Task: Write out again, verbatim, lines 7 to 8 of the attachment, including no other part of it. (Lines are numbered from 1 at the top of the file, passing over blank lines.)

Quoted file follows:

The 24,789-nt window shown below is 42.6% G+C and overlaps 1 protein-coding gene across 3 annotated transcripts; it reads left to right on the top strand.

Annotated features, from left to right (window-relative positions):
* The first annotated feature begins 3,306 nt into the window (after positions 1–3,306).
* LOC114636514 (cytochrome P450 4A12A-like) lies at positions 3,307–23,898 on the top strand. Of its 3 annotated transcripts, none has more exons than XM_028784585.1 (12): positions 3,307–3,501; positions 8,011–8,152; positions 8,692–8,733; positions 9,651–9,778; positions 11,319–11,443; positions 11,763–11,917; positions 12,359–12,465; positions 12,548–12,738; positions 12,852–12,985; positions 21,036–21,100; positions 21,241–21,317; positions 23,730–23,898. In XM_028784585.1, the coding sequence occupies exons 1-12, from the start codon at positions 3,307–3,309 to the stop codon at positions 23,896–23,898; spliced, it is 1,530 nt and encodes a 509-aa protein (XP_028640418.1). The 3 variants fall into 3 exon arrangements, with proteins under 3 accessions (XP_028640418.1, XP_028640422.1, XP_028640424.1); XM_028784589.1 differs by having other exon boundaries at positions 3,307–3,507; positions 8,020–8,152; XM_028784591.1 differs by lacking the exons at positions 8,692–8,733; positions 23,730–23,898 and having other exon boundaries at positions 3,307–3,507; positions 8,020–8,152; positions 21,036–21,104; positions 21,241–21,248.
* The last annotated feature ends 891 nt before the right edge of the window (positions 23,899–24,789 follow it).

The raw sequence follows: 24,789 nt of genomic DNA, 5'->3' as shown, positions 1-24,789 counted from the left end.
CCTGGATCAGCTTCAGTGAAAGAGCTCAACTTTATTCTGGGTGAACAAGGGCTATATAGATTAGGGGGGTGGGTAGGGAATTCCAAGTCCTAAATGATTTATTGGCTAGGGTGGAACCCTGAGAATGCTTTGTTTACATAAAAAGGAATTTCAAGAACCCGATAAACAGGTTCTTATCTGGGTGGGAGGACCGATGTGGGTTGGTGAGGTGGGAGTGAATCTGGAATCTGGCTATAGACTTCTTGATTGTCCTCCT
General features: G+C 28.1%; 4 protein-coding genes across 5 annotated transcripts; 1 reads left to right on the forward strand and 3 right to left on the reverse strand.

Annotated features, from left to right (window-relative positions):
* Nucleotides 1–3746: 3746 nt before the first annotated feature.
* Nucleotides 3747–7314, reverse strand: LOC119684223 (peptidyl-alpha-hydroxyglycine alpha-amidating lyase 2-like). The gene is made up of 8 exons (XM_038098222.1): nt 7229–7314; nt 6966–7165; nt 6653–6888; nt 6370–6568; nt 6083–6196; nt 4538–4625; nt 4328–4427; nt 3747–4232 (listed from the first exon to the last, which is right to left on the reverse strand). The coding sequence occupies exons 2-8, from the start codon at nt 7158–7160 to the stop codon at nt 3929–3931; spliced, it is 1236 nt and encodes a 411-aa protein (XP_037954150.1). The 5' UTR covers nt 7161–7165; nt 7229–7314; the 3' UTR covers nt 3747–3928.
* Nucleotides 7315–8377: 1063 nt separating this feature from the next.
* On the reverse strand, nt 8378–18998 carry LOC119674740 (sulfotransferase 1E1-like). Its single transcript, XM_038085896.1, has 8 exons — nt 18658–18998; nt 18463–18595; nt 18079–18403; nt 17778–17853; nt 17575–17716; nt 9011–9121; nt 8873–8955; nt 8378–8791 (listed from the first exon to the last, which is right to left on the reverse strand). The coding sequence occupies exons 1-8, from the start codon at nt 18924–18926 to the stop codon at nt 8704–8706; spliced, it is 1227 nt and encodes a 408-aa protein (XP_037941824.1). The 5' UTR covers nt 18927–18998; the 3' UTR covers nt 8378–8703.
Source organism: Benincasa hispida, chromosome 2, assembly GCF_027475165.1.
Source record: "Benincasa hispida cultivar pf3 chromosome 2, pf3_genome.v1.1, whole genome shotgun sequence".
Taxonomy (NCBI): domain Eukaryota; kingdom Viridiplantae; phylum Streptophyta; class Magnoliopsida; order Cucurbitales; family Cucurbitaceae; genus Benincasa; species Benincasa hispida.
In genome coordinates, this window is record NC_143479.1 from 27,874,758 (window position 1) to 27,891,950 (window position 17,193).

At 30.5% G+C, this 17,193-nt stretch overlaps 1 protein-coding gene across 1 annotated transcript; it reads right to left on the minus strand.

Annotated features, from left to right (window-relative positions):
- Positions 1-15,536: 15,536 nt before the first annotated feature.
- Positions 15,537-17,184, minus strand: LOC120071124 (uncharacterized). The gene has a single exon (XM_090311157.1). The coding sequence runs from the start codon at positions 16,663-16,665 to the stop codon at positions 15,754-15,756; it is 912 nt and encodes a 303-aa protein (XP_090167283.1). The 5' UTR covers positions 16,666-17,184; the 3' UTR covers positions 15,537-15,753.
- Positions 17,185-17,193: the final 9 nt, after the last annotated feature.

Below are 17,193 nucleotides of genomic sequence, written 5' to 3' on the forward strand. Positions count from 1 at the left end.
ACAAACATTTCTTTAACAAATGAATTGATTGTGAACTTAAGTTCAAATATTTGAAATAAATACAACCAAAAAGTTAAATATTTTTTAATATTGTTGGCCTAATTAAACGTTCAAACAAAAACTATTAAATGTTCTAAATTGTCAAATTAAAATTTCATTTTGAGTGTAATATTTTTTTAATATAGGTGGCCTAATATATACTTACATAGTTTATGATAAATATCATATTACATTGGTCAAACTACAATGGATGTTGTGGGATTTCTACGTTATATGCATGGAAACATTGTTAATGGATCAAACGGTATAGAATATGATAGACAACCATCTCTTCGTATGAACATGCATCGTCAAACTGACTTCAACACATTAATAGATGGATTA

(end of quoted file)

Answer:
CCTGGATCAGCTTCAGTGAAAGAGCTCAACTTTATTCTGGGTGAACAAGGGCTATATAGATTAGGGGGGTGGGTAGGGAATTCCAAGTCCTAAATGATTTATTGGCTAGGGTGGAACCCTGAGAATGCTTTGTTTACATAAAAAGGAATTTCAAGAACCCGATAAACAGGTTCTTATCTGGGTGGGAGGACCGATGTGGGTTGGTGAGGTGGGAGTGAATCTGGAATCTGGCTATAGACTTCTTGATTGTCCTCCT
General features: G+C 28.1%; 4 protein-coding genes across 5 annotated transcripts; 1 reads left to right on the forward strand and 3 right to left on the reverse strand.